Appeal from the Order of the Unemployment Compensation Board of Review in case of In Re: Claim of Violette Crowley, No. B-233635.
Sean F. Creegar, Counsel, with him, Herbert W. Hoffman, Deputy Chief Counsel, for petitioner.
Charles Hasson, for respondent.
Fred Barakat, for intervenor, Violette Crowley.
Judges MacPhail and Colins, and Senior Judge Blatt, sitting as a panel of three. Opinion by Judge Colins.
The Office of Employment Security of the Department of Labor and Industry (petitioner) appeals a decision by the Unemployment Compensation Board of Review (respondent) granting Violette M. Crowley
(claimant) benefits. Claimant was employed by petitioner as an Unemployment Claims Examiner in the Chester Office from 1964-67 and again from 1970-84. On February 3, 1984, claimant submitted a written notice of retirement effective May 2, 1984. Subsequently, claimant became aware that her pension, based on her seventeen years' service, would not meet her fiscal needs. On April 9, 1984, she wrote a second letter, attempting to revoke her resignation. In a reply dated April 16, 1984, Richard A. Himler (Himler), Director of Personnel for petitioner, refused to grant claimant's request to revoke her resignation and informed claimant that her originally requested separation date would be implemented by petitioner in accordance with the "agency's policy not to approve changes regarding separation dates once they have been accepted." Petitioner does not contend that this policy has been published as a regulation or reduced to any official written form.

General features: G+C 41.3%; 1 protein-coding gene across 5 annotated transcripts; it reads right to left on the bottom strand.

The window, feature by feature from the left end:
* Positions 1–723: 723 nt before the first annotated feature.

Petitioner seeks a reversal of the Board's decision to grant benefits contending that claimant's notice of retirement effectively constituted a voluntary resignation, barring her from benefits as per Section 402(b)(1) of the Unemployment Compensation Law (Act), Act of December 5, 1936, Second Ex. Sess., P.L. (1937) 2897, as amended, 43 P.S. § 802(b)(1). We disagree and affirm the Board's decision.
Because the claimant had the burden of proof and prevailed before the Board, our scope of review is limited to whether an error of law was committed or whether any necessary finding of fact was unsupported by substantial evidence. Centerville Clinics, Inc. v. Unemployment Compensation Board of Review, 67 Pa. Commonwealth Ct. 91, 445 A.2d 1374 (1982). The Board adopted the referee's findings that petitioner, through Himler, denied claimant's request to rescind
her resignation and that the claimant was ready, able, ...